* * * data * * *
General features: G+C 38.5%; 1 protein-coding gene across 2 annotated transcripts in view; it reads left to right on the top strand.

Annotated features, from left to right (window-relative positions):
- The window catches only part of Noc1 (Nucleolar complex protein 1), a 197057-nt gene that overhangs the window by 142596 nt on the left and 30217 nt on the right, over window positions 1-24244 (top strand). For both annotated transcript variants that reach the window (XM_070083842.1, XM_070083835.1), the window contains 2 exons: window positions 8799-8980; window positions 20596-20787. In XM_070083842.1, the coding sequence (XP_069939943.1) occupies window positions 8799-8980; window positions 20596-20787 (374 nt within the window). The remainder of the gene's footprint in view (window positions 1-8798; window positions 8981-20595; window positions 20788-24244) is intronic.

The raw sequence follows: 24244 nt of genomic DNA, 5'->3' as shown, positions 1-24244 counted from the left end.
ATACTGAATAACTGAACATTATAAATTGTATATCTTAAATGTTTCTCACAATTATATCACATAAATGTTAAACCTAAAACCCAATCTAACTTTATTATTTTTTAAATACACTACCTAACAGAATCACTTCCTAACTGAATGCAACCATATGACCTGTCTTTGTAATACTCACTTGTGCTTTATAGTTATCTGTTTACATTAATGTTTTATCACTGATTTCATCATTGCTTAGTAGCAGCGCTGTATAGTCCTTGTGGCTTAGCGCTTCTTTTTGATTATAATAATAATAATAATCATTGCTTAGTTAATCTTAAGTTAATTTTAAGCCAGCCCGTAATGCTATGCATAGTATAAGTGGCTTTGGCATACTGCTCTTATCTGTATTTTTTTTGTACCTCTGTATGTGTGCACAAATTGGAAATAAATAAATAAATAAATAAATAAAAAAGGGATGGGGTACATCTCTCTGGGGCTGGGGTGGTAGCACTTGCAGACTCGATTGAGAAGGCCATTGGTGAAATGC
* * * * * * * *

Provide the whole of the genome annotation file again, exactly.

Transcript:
General features: G+C 38.5%; 1 protein-coding gene across 2 annotated transcripts in view; it reads left to right on the top strand.

Annotated features, from left to right (window-relative positions):
- The window catches only part of Noc1 (Nucleolar complex protein 1), a 197057-nt gene that overhangs the window by 142596 nt on the left and 30217 nt on the right, over window positions 1-24244 (top strand). For both annotated transcript variants that reach the window (XM_070083842.1, XM_070083835.1), the window contains 2 exons: window positions 8799-8980; window positions 20596-20787. In XM_070083842.1, the coding sequence (XP_069939943.1) occupies window positions 8799-8980; window positions 20596-20787 (374 nt within the window). The remainder of the gene's footprint in view (window positions 1-8798; window positions 8981-20595; window positions 20788-24244) is intronic.

The raw sequence follows: 24244 nt of genomic DNA, 5'->3' as shown, positions 1-24244 counted from the left end.
ATACTGAATAACTGAACATTATAAATTGTATATCTTAAATGTTTCTCACAATTATATCACATAAATGTTAAACCTAAAACCCAATCTAACTTTATTATTTTTTAAATACACTACCTAACAGAATCACTTCCTAACTGAATGCAACCATATGACCTGTCTTTGTAATACTCACTTGTGCTTTATAGTTATCTGTTTACATTAATGTTTTATCACTGATTTCATCATTGCTTAGTAGCAGCGCTGTATAGTCCTTGTGGCTTAGCGCTTCTTTTTGATTATAATAATAATAATAATCATTGCTTAGTTAATCTTAAGTTAATTTTAAGCCAGCCCGTAATGCTATGCATAGTATAAGTGGCTTTGGCATACTGCTCTTATCTGTATTTTTTTTGTACCTCTGTATGTGTGCACAAATTGGAAATAAATAAATAAATAAATAAATAAAAAAGGGATGGGGTACATCTCTCTGGGGCTGGGGTGGTAGCACTTGCAGACTCGATTGAGAAGGCCATTGGTGAAATGC